Taziki’s Mediterranean CafÃ© joined with special needs students of Fairview High School on Friday morning to celebrate the launch of a new vocational study partnership.
Taziki’s Mediterranean CafÃ© joined with special needs students of Fairview High School on Friday morning to celebrate the launch of a new vocational study partnership that allows the local students to learn all aspects of the herb business.
The new HOPE program, or “Herbs Offering Personal Enrichment,” provides participants with the opportunity to learn how to grow and sell their own produce. The parsley, oregano, cilantro, basil and rosemary that’s grown will then be used to flavor Taziki’s Mediterranean-style foods.
According to Dale Wasem, a co-owner of Taziki’s Nashville, the program first began in Birmingham, Alabama by the company’s founder and chief development officer, Keith Richards.
Now the program is being introduced in Williamson County with the help of FHS agriculture teacher Dave Harper, who recently guided the students in planting the herbs in the school’s greenhouse.
On Friday, around 40-45 students and family members visited Taziki’s to celebrate in the launch of the HOPE program in Williamson County.
“What we did was I went up there and we had on the screen where we showed the herbs, but I made sure that they saw what the live herbs were,” Wasem said. “We took them out and put them on a tray and showed the kids, and we gave them a meal, basically showing them where the herbs will be used, and what a Taziki’s looks likes.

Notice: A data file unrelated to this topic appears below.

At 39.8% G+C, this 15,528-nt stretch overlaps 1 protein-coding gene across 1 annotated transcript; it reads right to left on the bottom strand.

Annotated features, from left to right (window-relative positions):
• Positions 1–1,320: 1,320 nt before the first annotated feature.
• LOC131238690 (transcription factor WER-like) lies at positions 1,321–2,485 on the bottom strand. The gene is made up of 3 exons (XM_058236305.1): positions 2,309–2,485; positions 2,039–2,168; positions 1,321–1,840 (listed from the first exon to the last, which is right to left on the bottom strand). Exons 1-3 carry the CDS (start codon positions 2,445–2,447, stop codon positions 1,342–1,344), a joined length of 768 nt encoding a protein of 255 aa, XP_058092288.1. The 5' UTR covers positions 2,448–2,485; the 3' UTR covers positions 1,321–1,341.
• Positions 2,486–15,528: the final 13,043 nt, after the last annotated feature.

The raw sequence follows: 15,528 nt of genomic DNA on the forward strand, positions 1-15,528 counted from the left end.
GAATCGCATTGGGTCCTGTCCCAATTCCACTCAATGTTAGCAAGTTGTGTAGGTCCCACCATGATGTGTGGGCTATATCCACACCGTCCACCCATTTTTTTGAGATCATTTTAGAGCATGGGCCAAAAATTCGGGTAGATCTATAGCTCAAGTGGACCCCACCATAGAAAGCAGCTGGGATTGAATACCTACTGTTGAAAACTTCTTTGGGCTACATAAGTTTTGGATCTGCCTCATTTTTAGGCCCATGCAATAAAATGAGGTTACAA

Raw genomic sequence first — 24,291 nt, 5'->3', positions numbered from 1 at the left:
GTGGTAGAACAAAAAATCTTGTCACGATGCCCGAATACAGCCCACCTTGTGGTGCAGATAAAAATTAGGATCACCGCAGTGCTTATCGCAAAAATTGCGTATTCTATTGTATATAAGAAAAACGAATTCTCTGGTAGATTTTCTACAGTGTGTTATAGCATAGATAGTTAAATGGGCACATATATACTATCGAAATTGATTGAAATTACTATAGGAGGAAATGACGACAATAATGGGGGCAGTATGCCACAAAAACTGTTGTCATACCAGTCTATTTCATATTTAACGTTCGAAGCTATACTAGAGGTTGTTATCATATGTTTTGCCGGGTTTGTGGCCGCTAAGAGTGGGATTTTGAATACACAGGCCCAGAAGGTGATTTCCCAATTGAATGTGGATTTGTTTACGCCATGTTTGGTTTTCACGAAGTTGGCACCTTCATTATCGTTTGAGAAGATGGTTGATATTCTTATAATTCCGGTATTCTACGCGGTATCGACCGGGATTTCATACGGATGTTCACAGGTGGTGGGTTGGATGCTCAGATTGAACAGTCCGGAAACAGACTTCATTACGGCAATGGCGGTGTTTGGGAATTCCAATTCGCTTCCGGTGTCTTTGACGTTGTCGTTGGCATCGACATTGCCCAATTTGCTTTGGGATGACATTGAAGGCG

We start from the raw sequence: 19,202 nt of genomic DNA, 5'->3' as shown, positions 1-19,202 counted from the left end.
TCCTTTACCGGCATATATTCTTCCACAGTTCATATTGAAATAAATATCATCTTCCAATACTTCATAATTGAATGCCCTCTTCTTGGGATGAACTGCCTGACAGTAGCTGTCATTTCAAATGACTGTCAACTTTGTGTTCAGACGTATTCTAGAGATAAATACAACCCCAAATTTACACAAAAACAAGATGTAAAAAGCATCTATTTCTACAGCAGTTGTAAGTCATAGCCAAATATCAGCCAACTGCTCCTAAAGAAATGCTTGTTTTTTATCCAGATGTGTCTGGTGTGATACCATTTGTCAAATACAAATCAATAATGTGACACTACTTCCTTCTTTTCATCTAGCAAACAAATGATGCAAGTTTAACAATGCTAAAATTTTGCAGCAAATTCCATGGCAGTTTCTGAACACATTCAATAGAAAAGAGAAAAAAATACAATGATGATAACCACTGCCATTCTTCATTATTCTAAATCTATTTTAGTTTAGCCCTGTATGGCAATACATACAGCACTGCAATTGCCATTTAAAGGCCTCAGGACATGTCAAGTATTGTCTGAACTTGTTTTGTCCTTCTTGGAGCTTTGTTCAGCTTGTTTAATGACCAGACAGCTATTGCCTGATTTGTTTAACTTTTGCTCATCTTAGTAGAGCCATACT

“Some of the kids – well, in fact most of the kids – hadn’t been to a Taziki’s, so they got to see where efforts will go to. And they got to meet the manager and the employees in there … It was a learning experience, as well as getting to know us, getting to know Taziki’s.”
The students started the herbs from seeds and planted them just a little more than three weeks ago, Wasem said.
The plants have since sprouted, and now the students are getting ready to pull apart and separate them before transferring the herbs to the school’s outside garden to finish growing them to maturity, according to Wasem. Once they are transferred to the outside garden, it will likely be about 30 days before the students can begin harvesting them, he added.
“What they’ll do is they’ll grow it, they’ll cultivate it, they’ll process it and then they’ll also deliver it to the store,” Wasem said. “And then we’ll cut them a check and pay them just like we do any other vendor. And then they take that money and help benefit the kids.”
The HOPE program is expected to be ongoing, although Wasem said he isn’t sure how it will continue once the students are out of school. He said that Taziki’s will continue in the partnership for as long as the students and Fairview High School faculty want to continue with the program.
Quint Qualls covers Spring Hill for Home Page Media Group. Reach him at firstname.lastname@example.org.